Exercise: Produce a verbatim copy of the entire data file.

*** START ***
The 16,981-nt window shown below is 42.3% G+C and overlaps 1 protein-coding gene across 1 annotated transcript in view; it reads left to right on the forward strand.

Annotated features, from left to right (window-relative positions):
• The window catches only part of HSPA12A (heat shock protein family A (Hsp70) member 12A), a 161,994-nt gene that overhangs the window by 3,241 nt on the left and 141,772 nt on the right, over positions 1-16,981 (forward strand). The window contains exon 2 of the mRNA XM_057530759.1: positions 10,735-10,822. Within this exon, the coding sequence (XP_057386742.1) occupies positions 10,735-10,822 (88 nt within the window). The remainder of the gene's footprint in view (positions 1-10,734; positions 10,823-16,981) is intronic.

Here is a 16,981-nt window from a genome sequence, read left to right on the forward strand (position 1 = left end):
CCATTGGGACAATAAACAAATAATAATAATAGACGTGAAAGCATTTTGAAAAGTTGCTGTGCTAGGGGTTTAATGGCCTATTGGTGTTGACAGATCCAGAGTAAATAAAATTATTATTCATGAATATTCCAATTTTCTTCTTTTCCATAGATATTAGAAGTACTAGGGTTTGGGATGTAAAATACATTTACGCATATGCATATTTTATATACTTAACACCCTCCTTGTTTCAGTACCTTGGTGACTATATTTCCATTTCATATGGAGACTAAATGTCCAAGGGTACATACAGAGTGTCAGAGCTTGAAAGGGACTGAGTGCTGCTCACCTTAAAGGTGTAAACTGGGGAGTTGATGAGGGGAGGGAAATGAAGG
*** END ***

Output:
The 16,981-nt window shown below is 42.3% G+C and overlaps 1 protein-coding gene across 1 annotated transcript in view; it reads left to right on the forward strand.

Annotated features, from left to right (window-relative positions):
• The window catches only part of HSPA12A (heat shock protein family A (Hsp70) member 12A), a 161,994-nt gene that overhangs the window by 3,241 nt on the left and 141,772 nt on the right, over positions 1-16,981 (forward strand). The window contains exon 2 of the mRNA XM_057530759.1: positions 10,735-10,822. Within this exon, the coding sequence (XP_057386742.1) occupies positions 10,735-10,822 (88 nt within the window). The remainder of the gene's footprint in view (positions 1-10,734; positions 10,823-16,981) is intronic.

Here is a 16,981-nt window from a genome sequence, read left to right on the forward strand (position 1 = left end):
CCATTGGGACAATAAACAAATAATAATAATAGACGTGAAAGCATTTTGAAAAGTTGCTGTGCTAGGGGTTTAATGGCCTATTGGTGTTGACAGATCCAGAGTAAATAAAATTATTATTCATGAATATTCCAATTTTCTTCTTTTCCATAGATATTAGAAGTACTAGGGTTTGGGATGTAAAATACATTTACGCATATGCATATTTTATATACTTAACACCCTCCTTGTTTCAGTACCTTGGTGACTATATTTCCATTTCATATGGAGACTAAATGTCCAAGGGTACATACAGAGTGTCAGAGCTTGAAAGGGACTGAGTGCTGCTCACCTTAAAGGTGTAAACTGGGGAGTTGATGAGGGGAGGGAAATGAAGG